Anfield not crucial to Liverpool's future
It's ten years since Liverpool first unveiled plans to move to a new stadium in Stanley Park, plans which stalled under the ownership of George Gillett and Tom Hicks when it was thought they would come to fruition.
Since Fenway Sports Group have taken control of the club there has been little clear indication that the club would continue with the plan to move to a new 60,000-capacity home or look to redevelop Anfield.
Liverpool are behind the likes of Arsenal and Manchester United in matchday revenue, with the Emirates able to attract attendances of 60,355 and Old Trafford 76,212.
Owner John W Henry invited a number of journalists to submit questions about the future of Liverpool this summer, and unsurprisingly the future of Liverpool's home since 1892 was a key topic.
Henry explained that moving to a new, bigger stadium may not put Liverpool on an even financial footing with their main rivals in the Premier League. And he warned such a move would always lead to higher ticket prices for supporters.
He was eager to point out that building a new stadium, or renovating their current home, is not the key to their chances of challenging at the top of the Premier League and with the best in Europe once again. But it seems the dream of a "new Anfield" will only become a reality if the club can secure a lucrative naming rights deal to finance it.
"It is often said that for Liverpool to compete in match-day revenue with United, Arsenal and Chelsea, we need a new stadium," Henry said. "But you can see that the £50 million or £60 million differences stem as much from revenue per seat as from the number of seats. Even if Liverpool were able to get to 60,000 seats, there would have to be an increase from £900 to £1550 in revenue per seat as well to catch Arsenal.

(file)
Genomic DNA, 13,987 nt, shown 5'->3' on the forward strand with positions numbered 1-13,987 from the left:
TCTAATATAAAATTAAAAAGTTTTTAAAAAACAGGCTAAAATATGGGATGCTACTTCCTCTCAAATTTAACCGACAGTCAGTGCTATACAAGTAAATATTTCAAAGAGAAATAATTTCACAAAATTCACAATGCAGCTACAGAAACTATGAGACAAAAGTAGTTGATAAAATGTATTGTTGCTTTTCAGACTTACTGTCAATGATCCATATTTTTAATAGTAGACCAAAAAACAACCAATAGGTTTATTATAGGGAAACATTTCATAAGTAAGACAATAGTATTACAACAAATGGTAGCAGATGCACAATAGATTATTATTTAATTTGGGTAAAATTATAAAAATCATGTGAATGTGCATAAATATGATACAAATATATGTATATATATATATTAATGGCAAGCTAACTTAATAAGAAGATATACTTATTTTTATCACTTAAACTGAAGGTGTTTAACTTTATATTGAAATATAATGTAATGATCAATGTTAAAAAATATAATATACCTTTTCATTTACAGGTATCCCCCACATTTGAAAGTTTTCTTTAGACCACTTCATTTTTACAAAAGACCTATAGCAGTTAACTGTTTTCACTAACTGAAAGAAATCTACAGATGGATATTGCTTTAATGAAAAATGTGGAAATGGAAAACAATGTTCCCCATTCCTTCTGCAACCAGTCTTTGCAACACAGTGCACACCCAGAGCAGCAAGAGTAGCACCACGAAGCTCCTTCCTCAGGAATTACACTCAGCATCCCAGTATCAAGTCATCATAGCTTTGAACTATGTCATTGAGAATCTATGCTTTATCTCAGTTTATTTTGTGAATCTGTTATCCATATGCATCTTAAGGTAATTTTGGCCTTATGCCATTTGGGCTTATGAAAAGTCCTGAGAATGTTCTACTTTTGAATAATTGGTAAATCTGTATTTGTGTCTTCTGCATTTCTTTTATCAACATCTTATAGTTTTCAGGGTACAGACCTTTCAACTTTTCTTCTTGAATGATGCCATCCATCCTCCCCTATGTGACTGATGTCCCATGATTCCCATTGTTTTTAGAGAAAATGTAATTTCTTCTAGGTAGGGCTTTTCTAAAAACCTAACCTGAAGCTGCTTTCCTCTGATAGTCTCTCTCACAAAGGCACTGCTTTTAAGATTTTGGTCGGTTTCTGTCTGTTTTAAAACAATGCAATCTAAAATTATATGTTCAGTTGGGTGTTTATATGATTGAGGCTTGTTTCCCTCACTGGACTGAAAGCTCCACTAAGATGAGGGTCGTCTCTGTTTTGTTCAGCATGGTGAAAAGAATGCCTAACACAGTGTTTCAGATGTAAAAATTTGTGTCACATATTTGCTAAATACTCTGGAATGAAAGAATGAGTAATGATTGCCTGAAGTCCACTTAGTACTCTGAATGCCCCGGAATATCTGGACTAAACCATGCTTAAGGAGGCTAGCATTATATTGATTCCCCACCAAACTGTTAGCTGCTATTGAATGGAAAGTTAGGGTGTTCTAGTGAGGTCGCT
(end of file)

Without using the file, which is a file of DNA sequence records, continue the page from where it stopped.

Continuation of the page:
"Can Liverpool as a community afford Chelsea or Arsenal prices? No. If Anfield yielded £1550 per seat, without adding seats, Liverpool match-day revenue would rise from £41 million to £71 million. That would be the same as building a new stadium with 60,000 seats or increasing seating at Anfield and increasing revenue per seat to £1170.
"There also is this feeling that if you add concessions and amenities such as Arsenal did at Emirates, your "per-cap" (how much is spent on concessions per person) goes way up, but the last time we checked the per-cap at Emirates was only £0.50 higher.
"The allure of a new stadium and/or refurbishment is no different at Anfield than it is anywhere in the world. New stadiums increase revenues primarily by raising ticket prices – especially premium seating. In America, as an example, three NFL clubs have moved into new stadiums over the past three years. The New York Jets average ticket price rose by 32% when they moved into their new stadium. The New York Giants rose by 26% and the Dallas Cowboys rose by 31%. In baseball, ticket prices rose 76% when the New York Yankees moved into their new stadium three years ago. At Emirates Stadium match-day revenues rose 96% the first year while seats had increased 57%.